Thursday, September 3, 2009

The Neverending Story by Michael Ende

The first thing I have to say about this book is that it is absolutely beautiful. The cover is fantastically gorgeous, but the real visual treat comes when you open the book. Every letter in the book is either maroon or a leafy green color: when the story starts, maroon is for when the main character, Bastian, is in his own world, and the green is for the text of the book he is reading or for when he is in Fantastica. Aside from that, the first character of each chapter is beautifully illuminated in maroon and green, and I noticed after finishing the book that there are twenty-six chapters, and if you put all the first letters together in order, you get the alphabet. (I wonder if it was difficult for Mr. Ende to come up with the first sentences for the last few chapters.)

Aside from the physical book itself, The Neverending Story is a book about a young boy named Bastian Balthazar Bux who is fat, pale, and not very good at anything except for loving books and telling stories, talents not very well valued by his classmates. One day when running away from bullies before school, Bastian dashes into the bookshop of Carl Conrad Coreander, who is reading a book called The Neverending Story. Bastian is so intrigued by this book that when the telephone rings and Mr. Coreander answers it, he decides that he must have the book, takes it, and leaves the bookshop. Overcome with shame, Bastian decides that he could neither go home and have his father know that he had skipped school and taken something that wasn't his, nor could he go to school and suffer the usual torture. Instead, he goes up to the school attic, where he sits and begins to read The Neverending Story. He stays all day, and eventually he begins to be drawn deeper into the aptly named world of Fantastica, until he is no longer reading the story, but is part of the story. Only then does the real adventure begin, as Bastian meets the Childlike Empress, whom only he can save; befriends a green-skinned boy and an opalescent luckdragon; and seeks out Uyulala. But the longer Bastian stays in Fantastica, the more he forgets about the life he left behind.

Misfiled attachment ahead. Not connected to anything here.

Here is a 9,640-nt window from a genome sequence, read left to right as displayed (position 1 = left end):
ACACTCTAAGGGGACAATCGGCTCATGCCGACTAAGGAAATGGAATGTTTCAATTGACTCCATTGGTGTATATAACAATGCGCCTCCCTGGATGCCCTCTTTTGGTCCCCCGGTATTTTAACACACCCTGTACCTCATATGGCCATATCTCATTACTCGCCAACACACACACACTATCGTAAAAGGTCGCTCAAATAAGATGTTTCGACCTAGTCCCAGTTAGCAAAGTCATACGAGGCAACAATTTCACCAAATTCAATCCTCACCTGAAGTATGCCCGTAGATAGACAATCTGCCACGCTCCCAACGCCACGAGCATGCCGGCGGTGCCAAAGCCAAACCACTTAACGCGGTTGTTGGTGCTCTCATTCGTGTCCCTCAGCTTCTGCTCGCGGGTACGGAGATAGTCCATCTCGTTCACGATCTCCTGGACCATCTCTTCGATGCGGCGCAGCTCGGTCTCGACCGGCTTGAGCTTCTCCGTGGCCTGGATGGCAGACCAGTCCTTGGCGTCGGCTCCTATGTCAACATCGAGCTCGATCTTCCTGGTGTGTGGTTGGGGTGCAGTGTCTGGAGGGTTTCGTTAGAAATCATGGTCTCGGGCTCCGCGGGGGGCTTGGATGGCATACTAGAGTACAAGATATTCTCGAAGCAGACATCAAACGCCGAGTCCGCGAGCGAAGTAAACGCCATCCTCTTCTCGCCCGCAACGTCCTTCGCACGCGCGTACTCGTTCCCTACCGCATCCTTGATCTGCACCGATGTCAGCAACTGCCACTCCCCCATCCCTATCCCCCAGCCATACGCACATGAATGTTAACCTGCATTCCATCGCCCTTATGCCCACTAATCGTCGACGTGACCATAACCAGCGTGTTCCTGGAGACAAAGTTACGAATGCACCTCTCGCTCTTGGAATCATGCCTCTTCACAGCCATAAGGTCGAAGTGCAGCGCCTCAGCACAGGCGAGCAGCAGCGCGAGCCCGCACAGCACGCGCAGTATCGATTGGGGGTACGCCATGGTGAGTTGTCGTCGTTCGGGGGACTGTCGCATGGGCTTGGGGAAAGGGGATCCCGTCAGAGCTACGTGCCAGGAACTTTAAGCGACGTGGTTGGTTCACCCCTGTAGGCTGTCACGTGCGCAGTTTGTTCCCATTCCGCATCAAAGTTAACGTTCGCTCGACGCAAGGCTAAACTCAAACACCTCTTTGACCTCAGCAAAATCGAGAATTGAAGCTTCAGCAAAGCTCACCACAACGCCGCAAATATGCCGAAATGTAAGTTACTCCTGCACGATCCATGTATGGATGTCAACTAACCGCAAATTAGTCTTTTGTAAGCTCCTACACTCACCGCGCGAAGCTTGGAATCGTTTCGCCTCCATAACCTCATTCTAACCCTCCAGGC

This book is absolutely magical. If you ever enjoyed Narnia, Edward Eager's books, or The Phantom Tollbooth, then get your hands on a copy of The Neverending Story as soon as possible--just don't steal it. I did sort of want to smack Bastian over the head about two-thirds of the way through the book, but it all turned out very well. One of my favorite things about the writing style in this book is how Mr. Ende often gives the reader a little hint of things to come, but then says, "But that's another story and shall be told another time." I suppose some people might think that's sort of annoying, but I like it. It's like there's not just the one story about Fantastica, but many; and they're all hiding somewhere you can't find them, just waiting to be found and written down.

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